In 1992, Pearl Jam released director Mark Pellington's fantastically dark video above for the song "Jeremy." (Pellington was also the creator of MTV's incredible avant-garde documentary video series Buzz that I've posted about previously.) Actor Trevor Wilson was only 12 years old when he portrayed the troubled student in the "Jeremy" clip. Most of the world last saw Wilson on screen with Pearl Jam at the 1993 MTV Video Music Awards before he totally disappeared from the public eye. Turns out, Wilson drowned last August while on vacation in Puerto Rico. Over at Billboard, my pal Gil Kaufman tells the "Untold Story of Video Star Trevor Wilson's Fascinating Life & Tragic Death:"
Cinematographer Tom Richmond remembers sitting next to Pellington in the director's Los Angeles home and watching endless VHS audition tapes from New York of kids vying to play the (anti-)hero of the "Jeremy" video. It became pretty clear early into the nearly 200 auditions that the kids they were watching were "typecasty," as if they'd read Pearl Jam singer Eddie Vedder's lyrics about an outcast high schooler — based on the true story of Dallas 16-year-old Jeremy Delle, who killed himself in front of his classmates in 1991 after years of torment — and decided they were had the perfect look and attitude for the part.
"In a cliché movie about junior high it would have been the picked-on kid, the outcast who looked funny or strange, and I could tell Mark was dissatisfied with that idea," says Richmond of the parade of odd-looking and over-acting kids they watched, whose performances felt a little too on-the-nose. "[Pellington] couldn't articulate what he was looking for, but he knew he wasn't looking for that."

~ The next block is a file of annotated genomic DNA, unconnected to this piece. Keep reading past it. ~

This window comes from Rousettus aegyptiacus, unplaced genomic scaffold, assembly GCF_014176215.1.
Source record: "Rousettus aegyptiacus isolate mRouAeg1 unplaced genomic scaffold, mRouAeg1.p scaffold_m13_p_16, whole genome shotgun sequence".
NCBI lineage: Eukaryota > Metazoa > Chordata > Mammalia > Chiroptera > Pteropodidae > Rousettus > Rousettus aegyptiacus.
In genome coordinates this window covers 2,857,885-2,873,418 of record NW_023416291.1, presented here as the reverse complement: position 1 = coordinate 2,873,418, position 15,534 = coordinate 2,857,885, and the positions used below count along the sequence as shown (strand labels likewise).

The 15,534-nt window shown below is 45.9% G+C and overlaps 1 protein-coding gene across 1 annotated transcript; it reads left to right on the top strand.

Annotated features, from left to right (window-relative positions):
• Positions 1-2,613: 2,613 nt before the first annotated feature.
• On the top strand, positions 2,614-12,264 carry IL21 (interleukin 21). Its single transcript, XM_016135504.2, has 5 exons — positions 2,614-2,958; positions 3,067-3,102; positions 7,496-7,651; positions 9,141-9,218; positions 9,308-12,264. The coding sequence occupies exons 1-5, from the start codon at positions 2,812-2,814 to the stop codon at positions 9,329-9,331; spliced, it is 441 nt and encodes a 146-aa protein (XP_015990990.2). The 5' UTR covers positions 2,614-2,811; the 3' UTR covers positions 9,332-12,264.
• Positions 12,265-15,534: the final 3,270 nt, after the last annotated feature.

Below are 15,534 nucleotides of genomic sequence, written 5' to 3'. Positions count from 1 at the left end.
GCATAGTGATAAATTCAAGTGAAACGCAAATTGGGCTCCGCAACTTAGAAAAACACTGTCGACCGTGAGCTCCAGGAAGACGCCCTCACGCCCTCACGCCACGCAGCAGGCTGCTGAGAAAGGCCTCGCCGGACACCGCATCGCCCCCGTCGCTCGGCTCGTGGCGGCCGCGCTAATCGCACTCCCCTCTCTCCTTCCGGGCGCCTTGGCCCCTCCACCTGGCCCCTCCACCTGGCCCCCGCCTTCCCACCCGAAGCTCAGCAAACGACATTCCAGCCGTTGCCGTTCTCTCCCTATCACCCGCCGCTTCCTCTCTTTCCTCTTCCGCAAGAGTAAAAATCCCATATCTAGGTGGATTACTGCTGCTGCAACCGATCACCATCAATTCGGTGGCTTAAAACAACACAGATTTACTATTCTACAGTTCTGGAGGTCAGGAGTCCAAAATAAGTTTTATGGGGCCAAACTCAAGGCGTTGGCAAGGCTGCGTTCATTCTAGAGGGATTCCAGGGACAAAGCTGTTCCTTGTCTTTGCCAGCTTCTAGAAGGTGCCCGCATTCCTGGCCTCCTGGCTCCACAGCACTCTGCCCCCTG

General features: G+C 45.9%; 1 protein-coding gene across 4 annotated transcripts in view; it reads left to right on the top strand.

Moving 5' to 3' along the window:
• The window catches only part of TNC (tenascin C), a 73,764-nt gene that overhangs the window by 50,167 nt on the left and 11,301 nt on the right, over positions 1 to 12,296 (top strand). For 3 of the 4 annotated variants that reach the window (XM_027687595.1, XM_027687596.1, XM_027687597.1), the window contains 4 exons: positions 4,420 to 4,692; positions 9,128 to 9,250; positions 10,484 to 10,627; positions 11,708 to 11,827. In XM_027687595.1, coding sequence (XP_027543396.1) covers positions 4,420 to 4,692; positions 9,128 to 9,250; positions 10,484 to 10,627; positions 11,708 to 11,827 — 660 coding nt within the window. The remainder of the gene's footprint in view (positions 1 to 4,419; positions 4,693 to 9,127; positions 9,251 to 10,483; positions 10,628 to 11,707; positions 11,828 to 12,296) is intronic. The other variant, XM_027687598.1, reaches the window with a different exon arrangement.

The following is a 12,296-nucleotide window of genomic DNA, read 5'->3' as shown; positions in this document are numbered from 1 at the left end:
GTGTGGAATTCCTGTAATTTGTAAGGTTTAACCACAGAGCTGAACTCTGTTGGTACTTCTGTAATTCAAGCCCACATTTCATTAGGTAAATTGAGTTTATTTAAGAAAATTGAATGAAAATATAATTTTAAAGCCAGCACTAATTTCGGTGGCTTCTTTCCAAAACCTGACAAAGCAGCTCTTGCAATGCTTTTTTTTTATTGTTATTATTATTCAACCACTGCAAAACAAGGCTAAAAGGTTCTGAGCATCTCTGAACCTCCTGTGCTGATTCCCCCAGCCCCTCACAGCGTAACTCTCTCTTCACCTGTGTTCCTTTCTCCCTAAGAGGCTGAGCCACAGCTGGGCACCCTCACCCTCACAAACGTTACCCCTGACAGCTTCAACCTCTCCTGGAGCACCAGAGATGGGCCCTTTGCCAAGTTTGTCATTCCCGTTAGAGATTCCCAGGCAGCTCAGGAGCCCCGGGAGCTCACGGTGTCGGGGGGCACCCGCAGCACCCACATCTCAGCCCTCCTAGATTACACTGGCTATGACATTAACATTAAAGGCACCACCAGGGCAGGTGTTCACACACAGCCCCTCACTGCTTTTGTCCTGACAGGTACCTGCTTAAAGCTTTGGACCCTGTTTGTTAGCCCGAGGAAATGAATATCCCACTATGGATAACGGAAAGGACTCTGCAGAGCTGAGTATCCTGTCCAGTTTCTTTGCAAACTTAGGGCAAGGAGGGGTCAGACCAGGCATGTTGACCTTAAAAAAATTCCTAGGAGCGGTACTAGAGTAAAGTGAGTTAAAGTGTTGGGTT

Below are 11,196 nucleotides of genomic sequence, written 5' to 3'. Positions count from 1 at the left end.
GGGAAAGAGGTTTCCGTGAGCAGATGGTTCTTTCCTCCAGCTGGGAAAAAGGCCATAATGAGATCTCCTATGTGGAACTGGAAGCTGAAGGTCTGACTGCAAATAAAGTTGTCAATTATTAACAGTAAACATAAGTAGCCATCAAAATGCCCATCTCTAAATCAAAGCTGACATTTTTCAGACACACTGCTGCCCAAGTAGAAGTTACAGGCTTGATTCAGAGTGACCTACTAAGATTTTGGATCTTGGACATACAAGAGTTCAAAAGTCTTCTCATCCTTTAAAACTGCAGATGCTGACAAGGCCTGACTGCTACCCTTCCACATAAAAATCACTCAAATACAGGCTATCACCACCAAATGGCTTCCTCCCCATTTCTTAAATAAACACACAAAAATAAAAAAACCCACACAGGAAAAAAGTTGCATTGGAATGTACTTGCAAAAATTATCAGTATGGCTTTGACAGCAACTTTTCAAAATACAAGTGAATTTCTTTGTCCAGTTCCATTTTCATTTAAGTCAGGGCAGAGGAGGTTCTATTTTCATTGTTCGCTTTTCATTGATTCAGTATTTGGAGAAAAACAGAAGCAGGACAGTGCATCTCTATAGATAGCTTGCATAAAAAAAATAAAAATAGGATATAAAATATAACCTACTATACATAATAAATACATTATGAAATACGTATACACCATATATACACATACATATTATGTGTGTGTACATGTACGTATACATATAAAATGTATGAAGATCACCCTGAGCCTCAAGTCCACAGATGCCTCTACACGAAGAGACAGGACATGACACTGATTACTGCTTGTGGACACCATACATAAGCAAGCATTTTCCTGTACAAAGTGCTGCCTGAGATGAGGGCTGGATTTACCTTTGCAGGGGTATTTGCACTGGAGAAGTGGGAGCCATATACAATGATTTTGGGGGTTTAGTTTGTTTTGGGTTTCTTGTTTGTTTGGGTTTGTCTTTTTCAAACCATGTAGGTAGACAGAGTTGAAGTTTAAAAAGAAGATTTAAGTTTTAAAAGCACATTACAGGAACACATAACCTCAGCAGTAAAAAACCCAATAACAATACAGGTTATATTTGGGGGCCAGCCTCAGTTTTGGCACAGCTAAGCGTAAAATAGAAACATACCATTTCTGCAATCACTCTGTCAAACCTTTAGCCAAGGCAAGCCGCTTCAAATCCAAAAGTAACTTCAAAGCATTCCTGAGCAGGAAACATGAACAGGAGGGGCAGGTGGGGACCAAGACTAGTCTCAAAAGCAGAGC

A few hours in, Wilson's audition came up and Pellington and Richmond looked at each other and said, "That's him!" It could only have been Wilson, Richmond recalls — ironic, considering the novice 7th grade actor was a mess the day he auditioned.
"He was sick on his tape, and he didn't play it like, 'Oh, I'm all angsty,'" remembers Pellington, then 30 and best known for his pioneering quick-cut work on the MTV show Buzz and iconic videos like U2's "One." "He was sitting there and I was looking at [his audition tape], and he was kind of dazed and numb and f–ked up. I found out later that he was sick. But he was so expressive, in a non-histrionic way."